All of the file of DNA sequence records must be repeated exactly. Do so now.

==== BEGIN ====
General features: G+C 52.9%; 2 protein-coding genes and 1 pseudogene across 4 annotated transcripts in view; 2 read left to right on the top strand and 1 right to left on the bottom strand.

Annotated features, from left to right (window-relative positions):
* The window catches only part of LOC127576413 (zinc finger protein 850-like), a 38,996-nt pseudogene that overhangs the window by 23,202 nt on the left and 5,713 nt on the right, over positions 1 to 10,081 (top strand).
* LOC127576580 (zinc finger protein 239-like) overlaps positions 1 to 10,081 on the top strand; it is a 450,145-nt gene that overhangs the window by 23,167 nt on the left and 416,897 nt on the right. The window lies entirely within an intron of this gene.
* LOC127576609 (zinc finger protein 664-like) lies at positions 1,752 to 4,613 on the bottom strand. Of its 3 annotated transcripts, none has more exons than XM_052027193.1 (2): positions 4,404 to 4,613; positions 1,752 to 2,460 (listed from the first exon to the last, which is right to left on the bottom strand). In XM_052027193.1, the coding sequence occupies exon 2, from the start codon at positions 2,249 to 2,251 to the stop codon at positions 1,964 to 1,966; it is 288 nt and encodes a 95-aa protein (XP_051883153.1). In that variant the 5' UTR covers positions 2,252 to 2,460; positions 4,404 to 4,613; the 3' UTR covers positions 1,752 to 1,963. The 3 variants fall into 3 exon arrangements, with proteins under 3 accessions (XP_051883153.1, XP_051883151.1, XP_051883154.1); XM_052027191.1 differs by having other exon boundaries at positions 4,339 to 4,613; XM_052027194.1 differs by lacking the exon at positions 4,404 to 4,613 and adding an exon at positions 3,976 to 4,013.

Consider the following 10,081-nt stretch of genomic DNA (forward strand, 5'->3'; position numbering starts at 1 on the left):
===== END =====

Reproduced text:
General features: G+C 52.9%; 2 protein-coding genes and 1 pseudogene across 4 annotated transcripts in view; 2 read left to right on the top strand and 1 right to left on the bottom strand.

Annotated features, from left to right (window-relative positions):
* The window catches only part of LOC127576413 (zinc finger protein 850-like), a 38,996-nt pseudogene that overhangs the window by 23,202 nt on the left and 5,713 nt on the right, over positions 1 to 10,081 (top strand).
* LOC127576580 (zinc finger protein 239-like) overlaps positions 1 to 10,081 on the top strand; it is a 450,145-nt gene that overhangs the window by 23,167 nt on the left and 416,897 nt on the right. The window lies entirely within an intron of this gene.
* LOC127576609 (zinc finger protein 664-like) lies at positions 1,752 to 4,613 on the bottom strand. Of its 3 annotated transcripts, none has more exons than XM_052027193.1 (2): positions 4,404 to 4,613; positions 1,752 to 2,460 (listed from the first exon to the last, which is right to left on the bottom strand). In XM_052027193.1, the coding sequence occupies exon 2, from the start codon at positions 2,249 to 2,251 to the stop codon at positions 1,964 to 1,966; it is 288 nt and encodes a 95-aa protein (XP_051883153.1). In that variant the 5' UTR covers positions 2,252 to 2,460; positions 4,404 to 4,613; the 3' UTR covers positions 1,752 to 1,963. The 3 variants fall into 3 exon arrangements, with proteins under 3 accessions (XP_051883153.1, XP_051883151.1, XP_051883154.1); XM_052027191.1 differs by having other exon boundaries at positions 4,339 to 4,613; XM_052027194.1 differs by lacking the exon at positions 4,404 to 4,613 and adding an exon at positions 3,976 to 4,013.

Consider the following 10,081-nt stretch of genomic DNA (forward strand, 5'->3'; position numbering starts at 1 on the left):